Willapa Bay - Grays Harbor
Burrowing Shrimp Control - Imidacloprid
Burrowing Shrimp Control - Imidacloprid
We are evaluating a new application requesting permission to use the
pesticide Imidacloprid to control burrowing shrimp in Willapa Bay and
Grays Harbor. The application was filed by about a dozen oyster farmers
from the Willapa Grays Harbor Oyster Growers Association, who propose to
use the pesticide to treat tide lands to support their aquaculture
We are now in the process of evaluating the environmental impacts of
the proposal – which we will request your comments and suggestions on
when we issue our draft environmental report at the end of this summer.
Similar to previous permit request
This request for a permit is similar – but not the same as – an
earlier permit application to use Imidacloprid to control burrowing
shrimp. The previous permit application process ended in 2015, but
following public concern over the permit, the growers withdrew it, and
the permit was never used.
About a dozen of the oyster growers from the earlier permit process
have now re-applied for a new permit.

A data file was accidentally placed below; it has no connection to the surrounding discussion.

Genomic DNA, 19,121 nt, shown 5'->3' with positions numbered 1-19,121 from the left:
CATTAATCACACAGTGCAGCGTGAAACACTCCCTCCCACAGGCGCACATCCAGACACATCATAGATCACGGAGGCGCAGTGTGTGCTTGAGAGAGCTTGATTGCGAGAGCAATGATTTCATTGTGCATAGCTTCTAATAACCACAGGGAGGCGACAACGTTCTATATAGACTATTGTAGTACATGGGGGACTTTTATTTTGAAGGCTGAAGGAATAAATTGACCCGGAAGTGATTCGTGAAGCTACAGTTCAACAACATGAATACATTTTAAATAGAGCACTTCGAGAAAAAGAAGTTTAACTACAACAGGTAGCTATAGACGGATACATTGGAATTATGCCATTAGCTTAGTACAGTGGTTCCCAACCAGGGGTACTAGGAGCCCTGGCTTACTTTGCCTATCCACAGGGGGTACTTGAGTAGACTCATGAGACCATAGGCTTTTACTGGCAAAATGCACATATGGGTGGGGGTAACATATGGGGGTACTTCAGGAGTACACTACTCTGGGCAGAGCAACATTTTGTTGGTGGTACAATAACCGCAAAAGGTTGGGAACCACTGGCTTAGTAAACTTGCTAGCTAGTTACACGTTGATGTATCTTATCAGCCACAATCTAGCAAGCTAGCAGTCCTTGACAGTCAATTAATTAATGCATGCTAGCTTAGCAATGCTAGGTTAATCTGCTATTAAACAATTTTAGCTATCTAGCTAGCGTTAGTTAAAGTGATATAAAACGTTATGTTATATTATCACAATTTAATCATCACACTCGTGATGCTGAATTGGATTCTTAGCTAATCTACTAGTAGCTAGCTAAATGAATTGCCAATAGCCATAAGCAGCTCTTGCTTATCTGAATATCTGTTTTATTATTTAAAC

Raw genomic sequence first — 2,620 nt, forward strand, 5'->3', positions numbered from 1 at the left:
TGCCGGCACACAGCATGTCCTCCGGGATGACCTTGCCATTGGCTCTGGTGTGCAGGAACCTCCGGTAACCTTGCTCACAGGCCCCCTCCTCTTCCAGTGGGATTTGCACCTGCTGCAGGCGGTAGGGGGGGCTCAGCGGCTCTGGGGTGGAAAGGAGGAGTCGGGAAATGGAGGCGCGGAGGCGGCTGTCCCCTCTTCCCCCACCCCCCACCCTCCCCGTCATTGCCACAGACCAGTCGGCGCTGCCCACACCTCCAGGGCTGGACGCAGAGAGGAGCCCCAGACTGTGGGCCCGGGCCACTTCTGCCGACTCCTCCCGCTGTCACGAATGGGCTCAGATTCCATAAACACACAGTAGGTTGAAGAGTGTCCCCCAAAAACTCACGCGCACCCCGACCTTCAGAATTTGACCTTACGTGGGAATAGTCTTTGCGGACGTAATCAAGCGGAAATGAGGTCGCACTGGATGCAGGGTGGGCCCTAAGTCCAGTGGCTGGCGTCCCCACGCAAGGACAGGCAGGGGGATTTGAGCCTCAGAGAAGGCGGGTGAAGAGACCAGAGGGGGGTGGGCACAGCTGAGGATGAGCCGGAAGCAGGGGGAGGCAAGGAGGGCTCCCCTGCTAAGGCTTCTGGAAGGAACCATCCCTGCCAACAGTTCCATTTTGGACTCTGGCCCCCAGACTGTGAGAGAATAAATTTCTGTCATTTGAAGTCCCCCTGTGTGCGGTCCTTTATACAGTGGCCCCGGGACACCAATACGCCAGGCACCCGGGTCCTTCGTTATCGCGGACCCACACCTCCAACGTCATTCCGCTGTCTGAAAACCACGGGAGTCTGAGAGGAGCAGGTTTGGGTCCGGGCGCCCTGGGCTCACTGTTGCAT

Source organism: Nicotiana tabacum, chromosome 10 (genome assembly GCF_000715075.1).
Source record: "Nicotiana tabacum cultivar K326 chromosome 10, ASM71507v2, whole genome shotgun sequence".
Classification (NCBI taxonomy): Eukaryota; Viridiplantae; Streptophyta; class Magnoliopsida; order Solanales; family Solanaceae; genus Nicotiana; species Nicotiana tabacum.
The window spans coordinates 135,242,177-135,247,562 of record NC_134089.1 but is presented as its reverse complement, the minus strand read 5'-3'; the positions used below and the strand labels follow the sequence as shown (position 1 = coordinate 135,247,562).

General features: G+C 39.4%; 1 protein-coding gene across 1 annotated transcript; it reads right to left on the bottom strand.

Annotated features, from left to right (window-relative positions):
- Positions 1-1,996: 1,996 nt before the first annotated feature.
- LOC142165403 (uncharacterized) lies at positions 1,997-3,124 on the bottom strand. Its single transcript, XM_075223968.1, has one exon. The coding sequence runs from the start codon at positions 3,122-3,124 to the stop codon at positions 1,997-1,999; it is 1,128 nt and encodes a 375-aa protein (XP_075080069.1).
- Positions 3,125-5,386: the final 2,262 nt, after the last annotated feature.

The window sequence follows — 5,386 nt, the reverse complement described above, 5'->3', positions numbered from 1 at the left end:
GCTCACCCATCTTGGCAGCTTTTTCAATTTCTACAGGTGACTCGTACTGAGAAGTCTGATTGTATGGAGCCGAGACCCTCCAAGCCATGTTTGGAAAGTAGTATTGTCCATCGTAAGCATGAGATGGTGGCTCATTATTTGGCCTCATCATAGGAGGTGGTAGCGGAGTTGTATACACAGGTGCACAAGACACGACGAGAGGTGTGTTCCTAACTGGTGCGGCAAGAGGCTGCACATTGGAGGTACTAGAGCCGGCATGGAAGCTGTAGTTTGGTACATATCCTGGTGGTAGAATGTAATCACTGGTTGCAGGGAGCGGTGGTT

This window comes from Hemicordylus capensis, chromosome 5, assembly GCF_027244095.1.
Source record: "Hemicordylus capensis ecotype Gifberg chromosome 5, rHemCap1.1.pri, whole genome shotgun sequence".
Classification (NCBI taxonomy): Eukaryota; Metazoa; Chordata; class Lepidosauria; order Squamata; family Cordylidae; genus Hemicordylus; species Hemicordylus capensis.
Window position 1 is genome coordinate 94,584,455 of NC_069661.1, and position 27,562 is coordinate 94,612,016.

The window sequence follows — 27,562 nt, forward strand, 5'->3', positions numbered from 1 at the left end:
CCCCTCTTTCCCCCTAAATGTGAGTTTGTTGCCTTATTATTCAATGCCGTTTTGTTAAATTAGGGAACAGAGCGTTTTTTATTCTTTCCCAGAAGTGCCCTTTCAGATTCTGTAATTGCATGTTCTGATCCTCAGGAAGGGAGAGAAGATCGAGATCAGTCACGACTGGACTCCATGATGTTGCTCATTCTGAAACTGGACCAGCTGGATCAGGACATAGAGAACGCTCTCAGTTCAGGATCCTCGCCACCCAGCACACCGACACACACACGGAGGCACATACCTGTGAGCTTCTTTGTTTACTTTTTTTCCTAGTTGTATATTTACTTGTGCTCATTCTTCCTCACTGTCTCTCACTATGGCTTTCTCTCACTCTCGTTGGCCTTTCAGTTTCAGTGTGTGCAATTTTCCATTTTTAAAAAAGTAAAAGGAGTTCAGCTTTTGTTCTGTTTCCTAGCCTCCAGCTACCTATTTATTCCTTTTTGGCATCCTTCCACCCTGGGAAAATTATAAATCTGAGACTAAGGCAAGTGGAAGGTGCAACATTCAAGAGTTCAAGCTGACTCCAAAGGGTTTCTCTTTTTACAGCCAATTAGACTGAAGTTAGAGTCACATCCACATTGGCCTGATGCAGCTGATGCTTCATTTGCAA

New application process began in 2016
The growers have completed and submitted to Ecology an application
for the required National Pollution Discharge Elimination System permit,
and applications for two Sediment Impact Zone authorizations for areas
in Willapa Bay and Grays Harbor.
These permits regulate a source of pollution in water (in this case,
the discharge of a pesticide) and set rules for the discharge, such as
containing that pollution to a specific area and requiring that the
effect of the discharge is at or below a minor adverse biological
What’s different this time around?
For this new application, fewer growers propose treating less acreage
than the previous application (485 in Willapa Bay and 15 acres in Grays
Harbor, as opposed to the previous proposal of 2,000 across both bays)
and spraying from boats and/or ground equipment rather than by
There is also new information to consider when evaluating the
potential environmental impacts of this proposal. New research and new
risk assessments have been released by scientists and government
agencies. There is also a growing public concern about Imidacloprid,
which is a neonicitinoid pesticide.
New review, new decision process
This new, independent permit application will go through the full,
normal regulatory process. Now that we have complete applications from
the growers, we have begun working on the review and decision process.
This process breaks down into three distinct phases: review of the
environmental impacts, a decision on whether or not to develop a permit,
and the permit development process.
First phases in the process:
- Environmental review
We made a determination of significance and adopted the
full Environmental Impact Statement from the previous
2015 permit. We are developing a Supplemental
Environmental Impact Statement (SEIS) to evaluate and
consider all new relevant information.
- Public input on environmental review